© 2014 – Routledge
404 pages | 300 Color Illus.
The reemergence in the early eighteenth century of the technology and use of concrete provide the starting point for this first volume of the Treatise on Concrete. In this book are described and analyzed, for the first time, the various contributions that led to the rediscovery of concrete made by the specialists of the period, from chemists to volcanologists; from engineers to architects and construction workers; from inventors to archaeologists and even men of letters.
The book traces the various criteria for concrete production using local materials, from hydraulic lime to pozzolana and trass, as well as how the technique of casting concrete in formwork developed from construction-site practices that had survived locally from the times of ancient Rome. The subjects of the book include the transport of Roman pozzolana with which Italian, French, English or Danish engineers built grandiose offshore concrete structures; the genealogy of techniques for manufacturing wood formwork for foundations at sea, in rivers and above ground; the description of the various formwork systems invented to pour concrete in water; the research conducted by chemists on lime and pozzolana that led to the development of concrete; the invention of artificial stone, obtained using various types of cement; and the series of fantastic archaeological findings about the concrete structures of antiquity, which, even if sometimes baseless, nevertheless helped build confidence that this material could be invented. Finally, several great personalities in the history of architecture, such as Piranesi or Soufflot, are presented in a new light and are shown to be vital players in the affirmation of concrete in the eighteenth century.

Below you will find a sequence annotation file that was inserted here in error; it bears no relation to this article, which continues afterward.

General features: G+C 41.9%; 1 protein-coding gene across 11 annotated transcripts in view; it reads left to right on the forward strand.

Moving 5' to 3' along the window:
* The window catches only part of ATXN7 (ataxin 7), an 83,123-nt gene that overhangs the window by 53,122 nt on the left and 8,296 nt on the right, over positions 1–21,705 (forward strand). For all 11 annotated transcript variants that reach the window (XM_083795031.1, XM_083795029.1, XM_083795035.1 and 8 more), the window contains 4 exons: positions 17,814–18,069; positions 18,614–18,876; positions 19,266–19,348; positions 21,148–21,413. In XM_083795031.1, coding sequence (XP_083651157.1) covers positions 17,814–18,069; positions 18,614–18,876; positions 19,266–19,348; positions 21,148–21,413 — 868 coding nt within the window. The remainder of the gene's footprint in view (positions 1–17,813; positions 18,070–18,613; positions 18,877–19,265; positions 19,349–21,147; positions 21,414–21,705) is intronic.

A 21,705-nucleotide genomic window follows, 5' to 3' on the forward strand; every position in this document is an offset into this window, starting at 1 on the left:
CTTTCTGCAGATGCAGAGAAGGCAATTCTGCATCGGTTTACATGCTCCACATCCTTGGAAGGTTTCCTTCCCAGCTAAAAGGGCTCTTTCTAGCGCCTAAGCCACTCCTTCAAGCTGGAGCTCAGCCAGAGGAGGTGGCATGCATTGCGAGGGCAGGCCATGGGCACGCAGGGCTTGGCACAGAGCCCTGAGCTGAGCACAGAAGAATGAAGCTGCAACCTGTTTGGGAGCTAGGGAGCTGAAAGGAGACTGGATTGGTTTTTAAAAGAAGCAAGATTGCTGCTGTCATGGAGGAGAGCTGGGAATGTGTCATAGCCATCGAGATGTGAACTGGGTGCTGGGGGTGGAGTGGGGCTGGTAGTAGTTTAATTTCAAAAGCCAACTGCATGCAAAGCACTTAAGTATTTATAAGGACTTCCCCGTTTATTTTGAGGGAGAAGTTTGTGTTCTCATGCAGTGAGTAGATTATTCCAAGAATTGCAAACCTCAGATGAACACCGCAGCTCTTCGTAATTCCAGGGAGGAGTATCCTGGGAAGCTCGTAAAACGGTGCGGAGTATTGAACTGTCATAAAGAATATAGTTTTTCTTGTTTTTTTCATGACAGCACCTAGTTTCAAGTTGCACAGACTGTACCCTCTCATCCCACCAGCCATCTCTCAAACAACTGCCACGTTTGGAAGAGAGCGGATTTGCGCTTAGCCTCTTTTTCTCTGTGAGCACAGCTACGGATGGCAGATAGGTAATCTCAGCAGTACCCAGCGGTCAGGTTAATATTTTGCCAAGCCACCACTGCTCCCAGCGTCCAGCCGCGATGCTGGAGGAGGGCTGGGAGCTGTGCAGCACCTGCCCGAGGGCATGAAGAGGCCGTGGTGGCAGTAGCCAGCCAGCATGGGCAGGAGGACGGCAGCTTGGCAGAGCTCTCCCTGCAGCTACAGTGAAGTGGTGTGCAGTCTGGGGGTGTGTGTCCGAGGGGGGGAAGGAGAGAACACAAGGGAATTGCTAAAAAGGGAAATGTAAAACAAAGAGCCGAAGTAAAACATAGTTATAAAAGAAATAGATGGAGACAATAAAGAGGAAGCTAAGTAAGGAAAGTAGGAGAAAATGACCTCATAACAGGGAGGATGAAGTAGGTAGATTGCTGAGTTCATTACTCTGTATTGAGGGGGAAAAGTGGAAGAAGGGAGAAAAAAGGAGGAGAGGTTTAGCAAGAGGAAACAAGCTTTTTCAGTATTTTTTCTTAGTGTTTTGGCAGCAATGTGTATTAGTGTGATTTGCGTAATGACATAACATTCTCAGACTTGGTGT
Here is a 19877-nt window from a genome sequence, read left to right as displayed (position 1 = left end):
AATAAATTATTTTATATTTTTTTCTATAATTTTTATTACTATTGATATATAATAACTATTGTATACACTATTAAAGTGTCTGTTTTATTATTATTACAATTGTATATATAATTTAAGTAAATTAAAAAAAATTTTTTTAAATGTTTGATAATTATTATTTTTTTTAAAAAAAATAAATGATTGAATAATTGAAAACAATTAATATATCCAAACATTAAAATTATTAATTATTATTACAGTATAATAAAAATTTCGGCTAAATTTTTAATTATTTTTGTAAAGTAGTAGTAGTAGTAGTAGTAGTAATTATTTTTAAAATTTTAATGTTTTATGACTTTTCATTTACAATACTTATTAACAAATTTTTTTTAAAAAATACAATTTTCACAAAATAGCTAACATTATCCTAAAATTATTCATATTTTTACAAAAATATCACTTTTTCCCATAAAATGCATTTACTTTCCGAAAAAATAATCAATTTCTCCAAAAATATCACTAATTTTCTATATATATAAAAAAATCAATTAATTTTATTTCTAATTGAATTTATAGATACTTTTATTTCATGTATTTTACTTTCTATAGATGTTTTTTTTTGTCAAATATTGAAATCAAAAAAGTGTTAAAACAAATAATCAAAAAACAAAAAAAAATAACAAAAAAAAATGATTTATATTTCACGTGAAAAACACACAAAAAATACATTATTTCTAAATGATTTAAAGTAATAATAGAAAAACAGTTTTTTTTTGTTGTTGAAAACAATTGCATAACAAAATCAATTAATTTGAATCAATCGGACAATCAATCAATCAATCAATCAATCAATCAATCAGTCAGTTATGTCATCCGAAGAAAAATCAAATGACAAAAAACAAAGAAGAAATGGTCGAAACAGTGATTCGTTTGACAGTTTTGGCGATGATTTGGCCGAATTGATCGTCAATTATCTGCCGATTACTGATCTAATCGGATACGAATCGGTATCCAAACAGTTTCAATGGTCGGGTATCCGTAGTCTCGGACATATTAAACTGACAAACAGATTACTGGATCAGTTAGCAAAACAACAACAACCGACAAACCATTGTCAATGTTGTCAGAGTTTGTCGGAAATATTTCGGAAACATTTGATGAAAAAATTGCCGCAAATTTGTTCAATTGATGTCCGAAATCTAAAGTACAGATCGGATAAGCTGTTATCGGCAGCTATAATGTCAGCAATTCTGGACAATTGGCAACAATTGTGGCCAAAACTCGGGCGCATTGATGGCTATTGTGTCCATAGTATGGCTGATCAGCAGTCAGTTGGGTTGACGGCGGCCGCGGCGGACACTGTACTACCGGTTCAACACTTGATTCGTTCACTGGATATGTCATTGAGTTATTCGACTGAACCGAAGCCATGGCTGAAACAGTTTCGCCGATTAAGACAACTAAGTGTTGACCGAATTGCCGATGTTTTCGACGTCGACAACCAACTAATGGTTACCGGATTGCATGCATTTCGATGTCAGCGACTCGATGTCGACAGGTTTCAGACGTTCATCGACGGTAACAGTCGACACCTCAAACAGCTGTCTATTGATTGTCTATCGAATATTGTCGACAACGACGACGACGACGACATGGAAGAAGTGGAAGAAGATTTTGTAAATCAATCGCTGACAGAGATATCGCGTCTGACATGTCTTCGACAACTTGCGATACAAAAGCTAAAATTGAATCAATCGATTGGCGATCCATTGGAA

Thus emerges the first entry of a new history of concrete, one that will provide the essential principles needed to understand how the manufacturing methods discovered between the late eighteenth and early nineteenth century emerged and led to the production of this mythical material. This new history of concrete is clearly of present-day interest, specifically in the context of recent research which aims to encourage concrete production using local materials, including volcanic constituents such as pozzolana – exactly as it was fabricated during the eighteenth century.
Chapter one. Fantastic archaeology and artificial stones, Chapter two. Pozzolana, trass and lime for hydraulic construction, Chapter three. Major hydraulic works of the 1730s and 1740s, Chapter four. Apologia of Roman construction, from Soufflot to Piranesi to Winckelmann, Chapter five. Caissons and hydraulic mortars in the 1750s, Chapter six. Pozzolanas and new cement compounds, from Cronstedt to Loriot, Chapter seven. Cement works in ports.